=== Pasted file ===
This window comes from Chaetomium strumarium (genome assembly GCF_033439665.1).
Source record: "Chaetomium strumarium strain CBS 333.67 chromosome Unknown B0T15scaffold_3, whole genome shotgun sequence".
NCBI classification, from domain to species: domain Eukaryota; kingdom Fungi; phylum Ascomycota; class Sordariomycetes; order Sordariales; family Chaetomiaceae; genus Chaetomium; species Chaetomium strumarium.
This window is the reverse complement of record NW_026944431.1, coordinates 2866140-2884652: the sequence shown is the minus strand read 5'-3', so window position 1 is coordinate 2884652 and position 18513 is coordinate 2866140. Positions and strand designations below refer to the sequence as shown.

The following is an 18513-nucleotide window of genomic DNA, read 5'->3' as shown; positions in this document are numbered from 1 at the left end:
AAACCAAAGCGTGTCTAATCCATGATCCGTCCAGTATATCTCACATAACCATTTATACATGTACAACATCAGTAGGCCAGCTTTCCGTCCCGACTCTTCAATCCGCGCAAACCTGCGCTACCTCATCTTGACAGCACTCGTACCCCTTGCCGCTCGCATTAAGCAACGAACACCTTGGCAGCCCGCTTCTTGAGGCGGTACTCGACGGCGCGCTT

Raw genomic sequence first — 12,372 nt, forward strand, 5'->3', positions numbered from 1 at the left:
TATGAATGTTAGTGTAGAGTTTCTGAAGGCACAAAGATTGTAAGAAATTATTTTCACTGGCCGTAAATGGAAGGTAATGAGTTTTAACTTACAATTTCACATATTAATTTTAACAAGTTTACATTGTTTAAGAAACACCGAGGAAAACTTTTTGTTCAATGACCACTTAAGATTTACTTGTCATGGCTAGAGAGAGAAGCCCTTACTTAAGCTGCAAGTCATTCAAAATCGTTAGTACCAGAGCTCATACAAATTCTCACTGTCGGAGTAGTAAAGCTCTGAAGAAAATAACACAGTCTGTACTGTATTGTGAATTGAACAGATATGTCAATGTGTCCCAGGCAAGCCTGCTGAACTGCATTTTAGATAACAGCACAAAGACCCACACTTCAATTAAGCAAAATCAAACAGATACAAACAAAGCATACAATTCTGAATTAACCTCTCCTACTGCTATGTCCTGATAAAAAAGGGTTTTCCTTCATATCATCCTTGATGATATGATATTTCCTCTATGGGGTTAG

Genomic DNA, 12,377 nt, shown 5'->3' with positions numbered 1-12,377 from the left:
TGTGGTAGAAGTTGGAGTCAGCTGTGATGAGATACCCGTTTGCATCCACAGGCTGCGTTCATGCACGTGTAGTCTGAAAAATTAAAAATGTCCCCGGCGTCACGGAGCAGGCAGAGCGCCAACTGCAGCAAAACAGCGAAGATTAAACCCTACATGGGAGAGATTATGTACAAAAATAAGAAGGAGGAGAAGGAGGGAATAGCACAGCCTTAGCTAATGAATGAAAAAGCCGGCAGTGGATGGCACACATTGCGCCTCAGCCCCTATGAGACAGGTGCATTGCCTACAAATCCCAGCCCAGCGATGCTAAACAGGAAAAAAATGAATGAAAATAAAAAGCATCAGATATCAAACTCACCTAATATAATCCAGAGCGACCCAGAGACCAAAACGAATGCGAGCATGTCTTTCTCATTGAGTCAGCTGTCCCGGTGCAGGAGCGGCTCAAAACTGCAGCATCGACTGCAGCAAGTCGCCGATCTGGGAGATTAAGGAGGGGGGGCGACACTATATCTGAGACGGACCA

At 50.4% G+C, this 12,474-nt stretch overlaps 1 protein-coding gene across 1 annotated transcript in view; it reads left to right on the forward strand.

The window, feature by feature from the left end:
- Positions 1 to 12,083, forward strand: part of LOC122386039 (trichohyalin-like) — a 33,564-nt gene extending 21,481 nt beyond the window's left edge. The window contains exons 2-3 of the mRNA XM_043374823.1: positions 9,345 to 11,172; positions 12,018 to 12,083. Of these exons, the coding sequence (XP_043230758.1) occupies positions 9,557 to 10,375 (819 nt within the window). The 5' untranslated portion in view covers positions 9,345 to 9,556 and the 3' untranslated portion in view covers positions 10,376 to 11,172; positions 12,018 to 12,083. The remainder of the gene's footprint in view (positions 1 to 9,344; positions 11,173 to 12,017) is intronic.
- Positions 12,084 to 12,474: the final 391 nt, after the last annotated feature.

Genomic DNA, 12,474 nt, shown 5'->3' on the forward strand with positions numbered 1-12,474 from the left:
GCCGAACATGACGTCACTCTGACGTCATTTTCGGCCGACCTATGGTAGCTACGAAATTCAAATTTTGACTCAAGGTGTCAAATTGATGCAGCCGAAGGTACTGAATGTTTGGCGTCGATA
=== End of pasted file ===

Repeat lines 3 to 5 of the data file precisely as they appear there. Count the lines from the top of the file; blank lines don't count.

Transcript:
NCBI classification, from domain to species: domain Eukaryota; kingdom Fungi; phylum Ascomycota; class Sordariomycetes; order Sordariales; family Chaetomiaceae; genus Chaetomium; species Chaetomium strumarium.
This window is the reverse complement of record NW_026944431.1, coordinates 2866140-2884652: the sequence shown is the minus strand read 5'-3', so window position 1 is coordinate 2884652 and position 18513 is coordinate 2866140. Positions and strand designations below refer to the sequence as shown.

The following is an 18513-nucleotide window of genomic DNA, read 5'->3' as shown; positions in this document are numbered from 1 at the left end: